Killed in Spain was first broadcast on BBC Scotland in 2018, and it focuses on the cases of Kirsty Maxwell and Craig Mallon. 

It follows ex-DCI David Swindle, now a private investigator, as he looked for information about the cases. 

The programme has been translated into Spanish and was due to be shown three times on Spain’s Crime and Investigation channel three times over the holiday period. 

Now Swindle has said this could be a ‘major step’ in reaching people with information on what happened. 

Kirsty, who was 27 at the time, died when she fell from a a balcony in Benidorm in April 2017. 

Craig Mallon, 26, was killed by a single punch in 2012 in Lloret de Mar on the Costa Brava. 

The full circumstances round their deaths have still not been clarified, and no one has been deemed responsible. 

Writing on Twitter, Swindle said: “The Killed Abroad documentary, Asesinados en Espana, being broadcast in over the festive season is a major step to hopefully reach those with information and highlight the controversial.” 

Ex-cop David also shared the trailer online. 

Kirsty fell from an apartment on the 10th floor of the Apartamentos Payma. It was occupied by five British men at the time who were celebrating a 50th birthday. 

An investigating judge decided there was no evidence of foul play, but her parents, Brian and Denise Curry, say the judge refused to consider information uncovered in their own investigation, including witness statements from Kirsty’s friends. 

In a statement the couple said: “For 32 long months we have been fighting for truth, answers and justice for Kirsty’s suspicious death. 

“This will be our third Christmas without Kirsty in our lives. 
“As each year goes by it does not get any easier, every time our legal team request basic lines of enquiry to be done the court refuses them. 

“In conjunction with our Lawyer Lorena Soler Bernabeu we await an appeal to the higher court in Spain regarding the continual refusal to allow progression of evidential opportunities. 

“With the assistance of our crime expert/reviewer David Swindle, his team and our Spanish Lawyer Lorena we continue to push for evidential opportunities to be progressed.” 

By Dilip Kuner -27 December 2019

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By Hannah Bardell MP, chair of the All Party Parliamentary Group on Deaths
Abroad, Consular Services and Assistance (the “APPG”)

When you are elected to Parliament you have your own ideas about the issues you’ll champion but I could never have envisaged meeting and hearing from some of the families and what they have been through as I have with the APPG.

A few months after I was elected in 2015 I learned of the death of the beautiful and bright young woman Julie Pearson. Beaten and abused by her former partner she died after a severe beating in Eilat, Israel yet the authorities claimed she died of natural causes. Her aunt Deborah, my constituent and one of the most formidable women I have ever encountered, has campaigned relentlessly since then fighting for answers, truth and justice for Julie.

In April 2017 another vibrant and brilliant young woman from Livingston was killed. Kirsty Maxwell was 27, newly married to husband Adam and on holiday in Benidorm when she fell from a balcony to her death in suspicious circumstances. Adam and Kirsty’s parents Denise and Brian Curry have also campaigned and worked relentlessly to find out how Kirsty died.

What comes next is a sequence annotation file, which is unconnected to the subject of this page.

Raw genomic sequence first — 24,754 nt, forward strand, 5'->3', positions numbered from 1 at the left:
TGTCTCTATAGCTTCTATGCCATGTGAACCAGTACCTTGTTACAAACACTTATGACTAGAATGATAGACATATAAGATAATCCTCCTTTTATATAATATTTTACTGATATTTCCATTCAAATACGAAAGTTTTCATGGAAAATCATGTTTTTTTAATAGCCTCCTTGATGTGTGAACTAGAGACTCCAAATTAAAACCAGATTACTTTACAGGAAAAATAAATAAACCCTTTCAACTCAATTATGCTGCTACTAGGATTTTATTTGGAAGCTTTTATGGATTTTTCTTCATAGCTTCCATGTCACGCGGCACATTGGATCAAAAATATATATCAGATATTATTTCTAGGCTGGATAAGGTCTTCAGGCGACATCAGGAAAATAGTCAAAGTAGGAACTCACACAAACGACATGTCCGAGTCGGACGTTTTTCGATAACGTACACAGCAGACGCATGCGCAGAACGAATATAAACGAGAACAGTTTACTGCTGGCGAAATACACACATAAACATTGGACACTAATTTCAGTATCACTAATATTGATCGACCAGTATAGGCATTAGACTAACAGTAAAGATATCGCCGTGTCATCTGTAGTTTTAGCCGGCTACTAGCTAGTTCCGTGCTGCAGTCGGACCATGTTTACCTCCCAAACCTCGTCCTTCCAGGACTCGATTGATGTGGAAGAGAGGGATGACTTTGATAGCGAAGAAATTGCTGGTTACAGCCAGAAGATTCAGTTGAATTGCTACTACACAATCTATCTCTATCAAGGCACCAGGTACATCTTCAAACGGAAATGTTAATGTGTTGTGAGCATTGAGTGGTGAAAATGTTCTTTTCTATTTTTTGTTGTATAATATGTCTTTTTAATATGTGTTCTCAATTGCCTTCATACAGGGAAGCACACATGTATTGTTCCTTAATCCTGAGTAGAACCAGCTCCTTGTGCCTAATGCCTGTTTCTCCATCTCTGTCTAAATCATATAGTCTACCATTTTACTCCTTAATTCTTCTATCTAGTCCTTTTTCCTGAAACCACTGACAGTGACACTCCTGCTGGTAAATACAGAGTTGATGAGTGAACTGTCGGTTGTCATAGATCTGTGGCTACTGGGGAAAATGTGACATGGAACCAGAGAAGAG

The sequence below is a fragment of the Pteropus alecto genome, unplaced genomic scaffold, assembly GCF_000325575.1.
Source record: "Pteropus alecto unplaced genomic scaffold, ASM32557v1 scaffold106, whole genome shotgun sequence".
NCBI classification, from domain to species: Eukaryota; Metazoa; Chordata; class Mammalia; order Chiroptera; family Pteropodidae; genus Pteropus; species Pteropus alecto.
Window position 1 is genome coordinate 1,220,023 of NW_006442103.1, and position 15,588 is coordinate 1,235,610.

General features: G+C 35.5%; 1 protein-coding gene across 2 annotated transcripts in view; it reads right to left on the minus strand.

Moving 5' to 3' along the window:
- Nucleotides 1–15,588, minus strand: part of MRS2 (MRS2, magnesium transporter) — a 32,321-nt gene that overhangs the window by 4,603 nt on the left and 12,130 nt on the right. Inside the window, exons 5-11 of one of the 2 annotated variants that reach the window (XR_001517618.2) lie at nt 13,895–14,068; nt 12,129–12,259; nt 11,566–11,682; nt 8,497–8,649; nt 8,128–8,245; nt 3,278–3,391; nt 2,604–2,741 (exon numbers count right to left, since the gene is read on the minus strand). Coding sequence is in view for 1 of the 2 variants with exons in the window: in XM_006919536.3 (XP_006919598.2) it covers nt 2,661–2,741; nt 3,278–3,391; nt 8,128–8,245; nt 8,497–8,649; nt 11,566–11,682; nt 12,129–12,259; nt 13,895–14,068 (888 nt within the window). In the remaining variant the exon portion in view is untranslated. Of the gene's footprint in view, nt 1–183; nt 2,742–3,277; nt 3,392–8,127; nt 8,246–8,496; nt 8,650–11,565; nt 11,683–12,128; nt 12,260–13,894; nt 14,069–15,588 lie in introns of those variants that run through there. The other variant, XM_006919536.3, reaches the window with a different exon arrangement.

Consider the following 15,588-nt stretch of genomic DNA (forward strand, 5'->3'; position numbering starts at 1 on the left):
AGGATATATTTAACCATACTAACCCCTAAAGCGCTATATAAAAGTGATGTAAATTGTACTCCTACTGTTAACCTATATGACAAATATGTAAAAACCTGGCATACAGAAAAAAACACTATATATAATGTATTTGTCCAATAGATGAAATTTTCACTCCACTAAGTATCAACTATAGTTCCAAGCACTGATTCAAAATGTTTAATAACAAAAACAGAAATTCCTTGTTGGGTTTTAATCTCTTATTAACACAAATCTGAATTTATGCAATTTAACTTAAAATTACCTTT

After trying to represent a second family facing such tragedy it became clear to me that there is very little support for families and little if no coherent process in place to make sure British citizens and their families are adequately supported. I asked questions on the floor of the House of Commons, held a debate in Parliament, wrote to the Prime Minister and held meetings with Ministers from the Foreign and Commonwealth Office, yet I came up against brick wall after brick wall.

After raising and debating their issues in Parliament in February 2018, it became clear there was a considerable number of MPs also with constituents who had lost family members abroad (murder and suspicious deaths) but also family members who were imprisoned and tortured and who faced the same bewilderment about where to turn for support.

It is bad enough when someone dies or is imprisoned in the country in which they live, but when the same happens overseas the family left behind must navigate a foreign legal system, a language they do not speak, a foreign police force, unfamiliar geography, insurance issues, costs of travelling to the country of death or imprisonment to collect the body of their loved one or to visit them in prison and media intrusion: these are just some of the harrowing and deeply traumatic things families have to deal with in the immediate aftermath of their loved one dying abroad.

Unlike many other APPGs in the House of Commons, we have no secretariat or funding. The evidence gathering process and drafting of the report has been led by my team – Stephanie McTighe, Michelle Rodger, Marcus Woods, Chloe Mclellan and Sarah Madden – who have been awe inspiring and I owe them a huge debt of gratitude.

We have met or spoken with around 60 families from across the UK. We have had a window into their tragedy, pain, injustice and devastation. To say it was emotional does not go nearly far enough; my team and I found the process upsetting and incredibly difficult to hear so we cannot imagine how these families felt and continue to feel each day. On numerous occasions we listened in disbelief as grieving parents or spouses told us about horrific events, feeling lost and abandoned and simply hoping for a kind word from someone who could help them.